Two spring hotspots (pun intended) on the Michigan side are where warm water discharges dump into the lake at St. Joe and Port Sheldon. The tepid effluent is a siren’s song to baitfish and hungry coho. Anglers experience hot coho action out of Michigan City and Portage Indiana in the spring. Waukegan and Winthrop Harbor are two of the better ports in Illinois for spring coho.





Friends Jim Balzer and Gerry Adler had been slaying the cohos for more than a month before I was able to join them in mid-April last year. Limits were the norm when the weather cooperated and justified the long drive from the Detroit suburbs to St. Joe. I rendezvous with them in Saugatuck, which was perfect from my residence in Muskegon.

It was shortly after daylight when we arrived at the St. Joe launch, but the ramp was already busy with boats launching and there were a dozen trailers already in the parking lot. Gerry and I readied the tackle while Jim steered us towards the big lake.


Jim Balzer with a spring coho caught out of St. Joe. 


There were probably a dozen boats working just out of the harbor mouth and the graph showed why. The graph lit up with marks of good fish in the outflow of the St. Joe River. We all agreed we needed to try off the river mouth before venturing any further. Never leave fish to go find more fish. We put out a spread of Church in-line boards trailing an assortment of gaudy Thin Fins and Tadpollies Jim and Gerry had been whacking the coho on.





There was a 7- or 8-degree temperature difference between the river water and the colder lake. The graph revealed the predators definitely had an affinity for the warmer, murky water. Big hooks on the graph were stacked from top to bottom when our boards were skipping along in the dark water. But we couldn’t buy a bite. We kept a watchful eye on the other boats in the area. We never saw a net move. After an hour or so we watched several charter boats pull lines and either head south or west to greener pastures. That was our cue.

Jim nosed the Triton into the shallows and started a zig-zag course to the south in 30 to 45 feet of water. The wind was a steady 15 to 20 mph, but out of the east otherwise we wouldn’t have been fishing. The air temperature nearly matched the water temperature in the low 40’s, but it felt much colder. It was damp and a bone-chilling cold that went to your core. Fish showed with regularity on the graph, but the rods never moved. We whipped the boat around and did a north troll thinking our problem night be direction of troll, but that didn’t change anything.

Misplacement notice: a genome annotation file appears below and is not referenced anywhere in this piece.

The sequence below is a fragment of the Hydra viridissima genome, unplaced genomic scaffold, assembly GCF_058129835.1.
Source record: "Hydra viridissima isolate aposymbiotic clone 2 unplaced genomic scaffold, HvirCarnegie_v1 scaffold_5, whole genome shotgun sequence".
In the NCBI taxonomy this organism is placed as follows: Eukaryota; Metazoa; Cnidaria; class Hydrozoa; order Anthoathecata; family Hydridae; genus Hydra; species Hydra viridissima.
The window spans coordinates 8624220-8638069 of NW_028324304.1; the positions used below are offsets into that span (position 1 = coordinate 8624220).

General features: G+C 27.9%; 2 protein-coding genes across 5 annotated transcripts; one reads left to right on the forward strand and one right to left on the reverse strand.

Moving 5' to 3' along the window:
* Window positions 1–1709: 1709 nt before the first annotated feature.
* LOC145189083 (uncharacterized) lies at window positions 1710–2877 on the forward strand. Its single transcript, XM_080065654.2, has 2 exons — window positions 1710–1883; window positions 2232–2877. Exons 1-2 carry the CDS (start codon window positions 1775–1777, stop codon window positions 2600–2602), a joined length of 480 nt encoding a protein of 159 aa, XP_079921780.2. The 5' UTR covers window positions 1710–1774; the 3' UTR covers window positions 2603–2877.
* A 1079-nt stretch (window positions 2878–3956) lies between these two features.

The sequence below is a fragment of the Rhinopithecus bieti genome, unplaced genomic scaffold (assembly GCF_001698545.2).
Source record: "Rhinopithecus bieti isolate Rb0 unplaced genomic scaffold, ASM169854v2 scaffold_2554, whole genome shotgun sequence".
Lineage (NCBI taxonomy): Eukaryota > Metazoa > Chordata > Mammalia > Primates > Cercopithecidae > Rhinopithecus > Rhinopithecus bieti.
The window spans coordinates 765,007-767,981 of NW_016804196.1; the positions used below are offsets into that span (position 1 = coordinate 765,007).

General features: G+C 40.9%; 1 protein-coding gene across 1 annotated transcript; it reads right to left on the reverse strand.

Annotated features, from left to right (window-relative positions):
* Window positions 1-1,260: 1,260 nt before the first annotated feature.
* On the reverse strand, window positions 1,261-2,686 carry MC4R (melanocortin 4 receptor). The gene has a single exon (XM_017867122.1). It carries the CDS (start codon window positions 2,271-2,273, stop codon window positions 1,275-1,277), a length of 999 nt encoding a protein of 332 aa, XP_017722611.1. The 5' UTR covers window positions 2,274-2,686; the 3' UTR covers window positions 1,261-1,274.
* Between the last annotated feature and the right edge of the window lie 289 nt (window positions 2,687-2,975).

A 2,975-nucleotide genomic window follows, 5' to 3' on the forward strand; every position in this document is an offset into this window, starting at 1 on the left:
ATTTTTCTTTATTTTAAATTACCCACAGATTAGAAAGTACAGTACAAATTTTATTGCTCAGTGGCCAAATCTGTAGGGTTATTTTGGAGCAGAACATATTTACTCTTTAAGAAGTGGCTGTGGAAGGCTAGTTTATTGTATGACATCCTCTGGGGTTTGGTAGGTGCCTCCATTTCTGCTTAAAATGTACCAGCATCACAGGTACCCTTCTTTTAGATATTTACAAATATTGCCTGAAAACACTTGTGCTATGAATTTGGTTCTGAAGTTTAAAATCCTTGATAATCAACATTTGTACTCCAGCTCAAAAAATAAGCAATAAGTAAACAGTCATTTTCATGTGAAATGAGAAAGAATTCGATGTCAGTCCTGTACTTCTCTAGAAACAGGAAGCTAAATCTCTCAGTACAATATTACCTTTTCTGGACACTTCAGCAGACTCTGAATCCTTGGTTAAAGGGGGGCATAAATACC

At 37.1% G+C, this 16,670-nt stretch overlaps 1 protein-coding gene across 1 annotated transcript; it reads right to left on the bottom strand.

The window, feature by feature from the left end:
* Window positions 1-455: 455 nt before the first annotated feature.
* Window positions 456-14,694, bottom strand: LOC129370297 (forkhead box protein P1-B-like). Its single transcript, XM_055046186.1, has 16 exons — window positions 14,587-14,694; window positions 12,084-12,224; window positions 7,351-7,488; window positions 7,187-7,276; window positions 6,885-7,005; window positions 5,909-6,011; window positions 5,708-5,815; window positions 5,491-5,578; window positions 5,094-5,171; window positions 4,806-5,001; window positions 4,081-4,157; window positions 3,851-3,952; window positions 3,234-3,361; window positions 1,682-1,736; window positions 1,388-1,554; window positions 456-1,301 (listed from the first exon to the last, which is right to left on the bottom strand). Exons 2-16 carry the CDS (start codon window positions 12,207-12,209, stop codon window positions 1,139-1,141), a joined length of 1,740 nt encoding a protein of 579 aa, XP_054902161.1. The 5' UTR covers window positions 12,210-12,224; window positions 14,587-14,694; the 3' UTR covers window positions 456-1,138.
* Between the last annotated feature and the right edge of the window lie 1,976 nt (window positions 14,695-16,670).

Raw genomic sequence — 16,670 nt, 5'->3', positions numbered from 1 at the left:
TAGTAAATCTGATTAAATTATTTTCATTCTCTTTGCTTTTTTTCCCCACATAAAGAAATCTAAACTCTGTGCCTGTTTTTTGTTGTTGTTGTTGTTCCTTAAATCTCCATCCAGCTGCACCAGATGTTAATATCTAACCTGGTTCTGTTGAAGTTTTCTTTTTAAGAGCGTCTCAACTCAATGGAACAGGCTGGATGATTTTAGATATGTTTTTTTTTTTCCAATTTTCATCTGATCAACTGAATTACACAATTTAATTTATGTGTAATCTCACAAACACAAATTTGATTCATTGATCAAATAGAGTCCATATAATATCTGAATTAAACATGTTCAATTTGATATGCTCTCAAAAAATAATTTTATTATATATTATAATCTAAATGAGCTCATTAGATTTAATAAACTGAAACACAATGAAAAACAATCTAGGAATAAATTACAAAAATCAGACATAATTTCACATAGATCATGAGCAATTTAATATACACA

Finally after a couple of hours without any action I asked if I could try something different. I pulled the Thin Fins and Tadpollies and replaced them with Mag Lips ( and Live Target Rainbow Smelt Banana Bait Deep Divers ( and attached them to my Yeck planer boards. I figured it couldn’t hurt. I had a suspicion though the fish were just being fish.

We’d only gone about 15 minutes when I was looking directly at the middle boards on the starboard side. It shuddered, dance sideways and then started taking off when the board tripped and started sliding down the line. I grabbed it and started reeling like crazy until I felt weigh. It was about then that the coho felt the sting of the hooks and started cartwheeling madly. I prayed the hooks would hold and not clip the light leader I had on. Eventually the fish tired and I was able to ski the fish into the net. We had the important one.


In-line boards are used to deliver baits to spring salmon. 


I’d barely gotten the line reset when it went again. We added the twin silvery 5-pound coho to the box. One fish could be an accident. Two fish is a pattern.

The board never moved before the next coho was somersaulting on the surface with the Mag Lip firmly notched in his jaw. Unfortunately, he took it with him as a souvenir. I had one more of the 3.5 Mag Lips in the silver/red herringbone the fish were picking out. I put another Mag Lip in a different color on another rod thinking maybe it was the action and not the color. We didn’t get a bite on it.

We turned to make a pass back though where we’d caught the fish and on the turn another coho smacked the hot Mag Lip. We were just about back to the pier heads when the outside boards trailing the Live Target Smelt started screaming towards the Cook Nuclear Plant to the south. The fish didn’t jump and was smoking line off the reel. I had a feeling it wasn’t a coho.





I stuck the rod butt in Gerald’s stomach and told him to be careful as I only had a 12-pound leader on the rod. The Diawa 17 LC reel was getting low on line when the fish finally showed signs of turning. Gerry played the fish with kit gloves and finally coaxed it close enough for Jim to slip the net under it. It turned out to be a nine or 10-pound king with scales the color of a new dime and a cobalt back to match.

The fishing obviously wasn’t a hot as what Jim and Gerry were use to, but in some ways it was more rewarding having to figure out what the fish wanted that day and sticking with it. I know I won’t be going to St. Joe this spring without a supply of Mag Lips and Live Target Smelt.